Unilever is half Dutch and half British. The giant owning some of the most famous food brands and founder – together with Coca-Cola, Nestlé and Danone – of Bioplastic Feedstock Alliance (BFA) aims to use bioplastics in food packaging. Again, a Dutch company provides the necessary technology: Avantium, Royal Dutch Shell spin-off, which boasts Capricorn Venture, a Belgian Fund, amongst its top investors. The patented technology is called YXY, thanks to which it will be possible to replace PET with PEF (Polyethylene Furanoate). According to Tom van Aken, Avantium CEO, “YXY is able to create new biobased plastic materials with extraordinary functional properties at a competitive cost, perfectly integrating the production process with existing supply chains.” 

Another important Dutch company is Friesland Campina, one of the world’s five largest dairy companies (€11.3 billion annual turnover), which is working on a new biobased cardboard for drinks produced with a material obtained from certified organic waste to add to another existing renewable one. The company is committed to reducing its carbon footprint by a further 20% of that generated with current packaging.

When it comes to chemistry, large companies such as Royal Dsm, AkzoNobel, Royal Dutch Shell, Corbion are often mentioned. These companies are investing large capitals in the bioeconomy. In the Netherlands, the chemical industry is traditionally favoured by both the availability of necessary raw materials and an excellent multimode transport system using ships, lorries, trains, oil and gas pipelines. According to the data by VNCI, the Dutch trade association, in 2013 the sector’s net sales volume generated approximately €57 billion (51 billion excluding pharmaceuticals). Still in 2013, overall exports reached €75 billion, while imports were €52 billion (+3% compared to 2012), with a positive balance of €23 billion.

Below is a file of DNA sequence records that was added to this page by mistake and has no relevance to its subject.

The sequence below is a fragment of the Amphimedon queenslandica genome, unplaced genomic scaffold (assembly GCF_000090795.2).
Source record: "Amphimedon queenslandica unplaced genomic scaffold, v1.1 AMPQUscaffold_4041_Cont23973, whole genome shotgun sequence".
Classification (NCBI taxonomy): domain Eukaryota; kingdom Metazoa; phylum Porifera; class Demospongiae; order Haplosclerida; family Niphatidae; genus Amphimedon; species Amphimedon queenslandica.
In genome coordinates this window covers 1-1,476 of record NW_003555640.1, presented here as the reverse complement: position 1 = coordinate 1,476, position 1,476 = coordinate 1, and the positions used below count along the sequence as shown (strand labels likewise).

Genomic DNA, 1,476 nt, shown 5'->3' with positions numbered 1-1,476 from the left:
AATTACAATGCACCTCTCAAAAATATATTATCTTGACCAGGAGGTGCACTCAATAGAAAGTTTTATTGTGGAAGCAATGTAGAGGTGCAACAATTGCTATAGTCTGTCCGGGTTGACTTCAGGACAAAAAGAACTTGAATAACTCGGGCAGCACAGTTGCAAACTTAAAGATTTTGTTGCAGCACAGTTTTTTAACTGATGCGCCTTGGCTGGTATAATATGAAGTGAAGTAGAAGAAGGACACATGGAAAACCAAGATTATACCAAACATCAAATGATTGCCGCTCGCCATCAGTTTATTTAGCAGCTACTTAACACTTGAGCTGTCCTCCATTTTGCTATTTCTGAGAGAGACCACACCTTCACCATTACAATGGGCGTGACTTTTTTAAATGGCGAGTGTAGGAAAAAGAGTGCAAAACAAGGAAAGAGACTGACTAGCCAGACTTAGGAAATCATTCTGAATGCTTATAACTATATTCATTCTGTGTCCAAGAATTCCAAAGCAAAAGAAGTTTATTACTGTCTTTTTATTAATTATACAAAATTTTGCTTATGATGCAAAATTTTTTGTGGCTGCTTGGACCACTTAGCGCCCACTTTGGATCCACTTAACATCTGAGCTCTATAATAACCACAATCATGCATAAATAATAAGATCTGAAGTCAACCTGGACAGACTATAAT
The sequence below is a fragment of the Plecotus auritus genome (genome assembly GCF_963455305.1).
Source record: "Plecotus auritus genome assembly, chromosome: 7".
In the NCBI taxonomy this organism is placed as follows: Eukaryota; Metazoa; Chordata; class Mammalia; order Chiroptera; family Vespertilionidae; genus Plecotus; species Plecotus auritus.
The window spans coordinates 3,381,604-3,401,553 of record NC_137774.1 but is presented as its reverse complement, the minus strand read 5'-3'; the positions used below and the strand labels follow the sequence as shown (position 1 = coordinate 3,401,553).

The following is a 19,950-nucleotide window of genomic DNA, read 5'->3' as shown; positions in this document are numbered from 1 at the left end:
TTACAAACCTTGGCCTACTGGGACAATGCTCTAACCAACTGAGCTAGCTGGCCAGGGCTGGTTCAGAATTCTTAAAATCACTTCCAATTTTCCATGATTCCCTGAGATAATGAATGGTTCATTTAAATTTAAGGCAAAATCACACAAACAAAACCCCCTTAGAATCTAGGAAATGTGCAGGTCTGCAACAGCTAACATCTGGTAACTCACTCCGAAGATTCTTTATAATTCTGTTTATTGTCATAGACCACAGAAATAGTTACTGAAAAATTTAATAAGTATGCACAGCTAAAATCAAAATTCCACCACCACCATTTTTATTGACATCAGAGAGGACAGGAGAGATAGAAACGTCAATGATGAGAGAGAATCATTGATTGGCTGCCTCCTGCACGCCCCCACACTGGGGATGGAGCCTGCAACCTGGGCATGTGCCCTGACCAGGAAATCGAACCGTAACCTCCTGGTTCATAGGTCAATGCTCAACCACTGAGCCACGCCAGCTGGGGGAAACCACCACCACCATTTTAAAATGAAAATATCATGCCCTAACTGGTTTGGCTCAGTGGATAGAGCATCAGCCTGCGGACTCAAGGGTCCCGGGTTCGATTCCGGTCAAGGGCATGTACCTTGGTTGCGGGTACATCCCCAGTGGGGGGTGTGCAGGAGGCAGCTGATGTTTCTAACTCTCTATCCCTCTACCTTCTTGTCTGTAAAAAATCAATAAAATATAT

Dutch companies are characterized by the formation of “groups” enabling the presence of important economies of scale, mainly with regard to transport costs and disinvestments in raw materials, thanks to the excellent infrastructure developed around the port of Amsterdam, Delfzijl, Flushing-Terneuzen, Heerlen-Geleen and Rotterdam-Moerdijk. 

It is no coincidence that Dutch ports are the bioeconomy’s major protagonists. Rotterdam stands out amongst them and is determined to become the logistic hub of biomass used in Europe and together with AkzoNobel is involved in a project experimenting with the possibility of using urban solid waste for the production of biofuels and biochemicals, using Canadian Enerkem’s technology.